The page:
The interesting bits for now are DETECTING, where the buildpack's detection script runs. This buildpack doesn't do anything but we can see it's marked as "pass" which means the buildpack's build script will get a chance to run. Down below you can see that happening under BUILDING. This again does nothing, but echo a few directories where files reside during build. Legit buildpacks would use detect to determine when they should/shouldn't run and build to install things like runtimes, servers and all the stuff necessary to run your apps.
The output from above is a image that you can run. If you execute `docker images`, you'll see `hello-world-app` listed.
$ docker images REPOSITORY TAG IMAGE ID CREATED SIZE hello-world-app latest 9b265f861002 6 minutes ago 164MB
You can then run it with `docker run -it --name=hello hello-world-app bash app.sh`. The app will run forever printing "Hello World!". Run `docker stop hello` to stop the app.
Hello World++To spice things up just a little bit and show what it's like to deploy changes to our app, let's edit our `app.sh` script. Set it to this.
#!/bin/bash while [ 1 -eq 1 ]; do if [ "$NAME" == "" ]; then echo "Hello World!" else echo "Hello $NAME!" fi sleep 5 done
This will allow us to provide a name to print. Run `pack build --buildpack $(cd ..; pwd)/samples/hello-world-buildpack/ hello-world-app` again. This will create a new image with our updated app.
Side note, if you run `docker images` you'll see that the old image is no longer used and can be removed at your leisure.
$ docker images REPOSITORY TAG IMAGE ID CREATED SIZE hello-world-app latest 793b5e60b5ad 9 seconds ago 164MB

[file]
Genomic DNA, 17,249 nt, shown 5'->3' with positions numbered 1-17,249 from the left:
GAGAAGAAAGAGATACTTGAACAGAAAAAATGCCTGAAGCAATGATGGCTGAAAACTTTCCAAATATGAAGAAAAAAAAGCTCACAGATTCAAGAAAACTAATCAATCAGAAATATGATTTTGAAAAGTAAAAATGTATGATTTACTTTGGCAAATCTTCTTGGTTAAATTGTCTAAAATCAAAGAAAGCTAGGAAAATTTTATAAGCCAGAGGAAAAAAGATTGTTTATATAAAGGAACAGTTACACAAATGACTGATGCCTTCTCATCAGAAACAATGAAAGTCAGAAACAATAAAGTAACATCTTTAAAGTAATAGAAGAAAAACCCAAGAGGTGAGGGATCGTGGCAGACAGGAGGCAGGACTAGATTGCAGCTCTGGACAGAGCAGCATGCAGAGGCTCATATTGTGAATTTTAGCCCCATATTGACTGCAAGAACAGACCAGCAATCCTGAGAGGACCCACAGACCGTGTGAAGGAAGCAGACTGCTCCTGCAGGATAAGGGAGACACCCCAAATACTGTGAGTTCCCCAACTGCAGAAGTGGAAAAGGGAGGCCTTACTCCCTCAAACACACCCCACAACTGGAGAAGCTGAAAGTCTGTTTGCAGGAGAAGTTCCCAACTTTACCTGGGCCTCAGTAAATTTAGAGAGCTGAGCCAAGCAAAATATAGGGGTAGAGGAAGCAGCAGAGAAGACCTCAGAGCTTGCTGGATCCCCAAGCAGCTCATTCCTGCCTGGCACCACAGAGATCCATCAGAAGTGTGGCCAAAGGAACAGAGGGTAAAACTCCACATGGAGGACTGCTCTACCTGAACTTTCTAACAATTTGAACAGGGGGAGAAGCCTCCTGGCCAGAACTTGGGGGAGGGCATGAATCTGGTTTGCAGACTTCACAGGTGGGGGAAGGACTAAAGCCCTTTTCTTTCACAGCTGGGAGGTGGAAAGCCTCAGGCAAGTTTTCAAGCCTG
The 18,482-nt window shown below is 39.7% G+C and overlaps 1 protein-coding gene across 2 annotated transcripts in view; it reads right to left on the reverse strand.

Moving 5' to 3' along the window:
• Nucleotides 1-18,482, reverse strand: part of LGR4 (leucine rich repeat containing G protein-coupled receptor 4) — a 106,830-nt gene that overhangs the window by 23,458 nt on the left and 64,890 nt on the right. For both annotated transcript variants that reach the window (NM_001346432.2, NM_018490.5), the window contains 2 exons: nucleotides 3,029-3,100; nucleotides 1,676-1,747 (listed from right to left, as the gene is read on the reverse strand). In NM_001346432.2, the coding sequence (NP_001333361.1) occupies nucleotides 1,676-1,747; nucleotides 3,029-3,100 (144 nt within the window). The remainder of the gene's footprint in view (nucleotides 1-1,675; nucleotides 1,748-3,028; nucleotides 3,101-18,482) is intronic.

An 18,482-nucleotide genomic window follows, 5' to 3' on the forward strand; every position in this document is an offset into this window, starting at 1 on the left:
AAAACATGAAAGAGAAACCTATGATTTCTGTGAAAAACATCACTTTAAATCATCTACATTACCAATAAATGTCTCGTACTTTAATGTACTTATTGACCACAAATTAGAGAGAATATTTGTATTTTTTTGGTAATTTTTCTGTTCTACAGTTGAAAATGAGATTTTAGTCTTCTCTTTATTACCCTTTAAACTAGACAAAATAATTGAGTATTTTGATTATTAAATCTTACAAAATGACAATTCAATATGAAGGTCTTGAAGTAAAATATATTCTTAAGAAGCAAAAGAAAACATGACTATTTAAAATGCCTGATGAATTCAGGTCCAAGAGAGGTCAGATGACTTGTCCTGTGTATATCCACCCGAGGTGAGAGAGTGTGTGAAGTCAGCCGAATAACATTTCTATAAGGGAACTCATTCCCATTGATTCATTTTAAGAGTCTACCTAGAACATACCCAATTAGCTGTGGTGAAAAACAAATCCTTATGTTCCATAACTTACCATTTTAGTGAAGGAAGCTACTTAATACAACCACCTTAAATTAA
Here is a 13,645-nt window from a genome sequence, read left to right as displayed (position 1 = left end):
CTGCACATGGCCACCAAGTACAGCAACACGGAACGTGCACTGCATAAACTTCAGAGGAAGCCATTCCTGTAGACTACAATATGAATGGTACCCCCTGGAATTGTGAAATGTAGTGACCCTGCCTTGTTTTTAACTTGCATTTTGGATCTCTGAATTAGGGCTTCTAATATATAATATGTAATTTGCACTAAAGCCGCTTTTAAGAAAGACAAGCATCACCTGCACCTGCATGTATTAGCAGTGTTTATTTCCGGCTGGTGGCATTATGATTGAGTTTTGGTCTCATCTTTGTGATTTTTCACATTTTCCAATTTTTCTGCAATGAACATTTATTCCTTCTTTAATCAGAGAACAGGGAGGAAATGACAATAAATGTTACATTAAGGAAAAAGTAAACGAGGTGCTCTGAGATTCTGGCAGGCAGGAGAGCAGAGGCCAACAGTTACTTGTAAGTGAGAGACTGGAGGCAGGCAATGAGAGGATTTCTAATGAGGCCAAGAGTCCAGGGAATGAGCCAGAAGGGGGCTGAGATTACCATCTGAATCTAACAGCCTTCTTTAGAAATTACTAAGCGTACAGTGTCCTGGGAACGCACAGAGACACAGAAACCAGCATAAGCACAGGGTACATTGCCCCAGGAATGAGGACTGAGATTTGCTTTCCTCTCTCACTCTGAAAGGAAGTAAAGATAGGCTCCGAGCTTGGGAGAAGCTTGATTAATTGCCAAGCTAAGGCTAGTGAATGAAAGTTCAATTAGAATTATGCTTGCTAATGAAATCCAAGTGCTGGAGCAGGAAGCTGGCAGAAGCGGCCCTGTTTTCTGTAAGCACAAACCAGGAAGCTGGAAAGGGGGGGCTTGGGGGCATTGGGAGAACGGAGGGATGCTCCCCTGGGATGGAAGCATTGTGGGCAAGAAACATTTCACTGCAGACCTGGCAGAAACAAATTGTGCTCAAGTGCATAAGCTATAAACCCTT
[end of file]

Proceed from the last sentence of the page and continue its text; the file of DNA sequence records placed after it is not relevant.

9b265f861002 20 minutes ago 164MB
To run the updated app image, you can use the same command `docker run -it --name=hello hello-world-app bash app.sh` and you'll see the same output. However, if you run `docker run -it -e NAME=Daniel --name=hello hello-world-app bash app.sh` you'll see our enhancement.
$ docker run -it -e NAME=Daniel --name=hello hello-world-app bash app.sh Hello Daniel!
We use Docker's ability to set environment variables to inject some data into our application. More importantly though, you can see that pushing updates and changes is the same process as you used before which makes integrating into build systems and CI/CD systems simple.
SummaryI hope you find getting started is easy. Once you get Docker & pack installed it's one command to stamp out an image using a buildpack and our application. Right now, that buildpack isn't doing anything, so it's not the best demonstration of why you'd want use buildpacks or the full power of them, but I hope this is enough to get you thinking about how this can integrate into your build flows, maybe your CI/CD system and how it can work for you.
My next post will be more practical. It'll dig into some actual buildpacks and show how you can use them to make images for actual applications, and I hope this will better showcase why you would want to use buildpacks.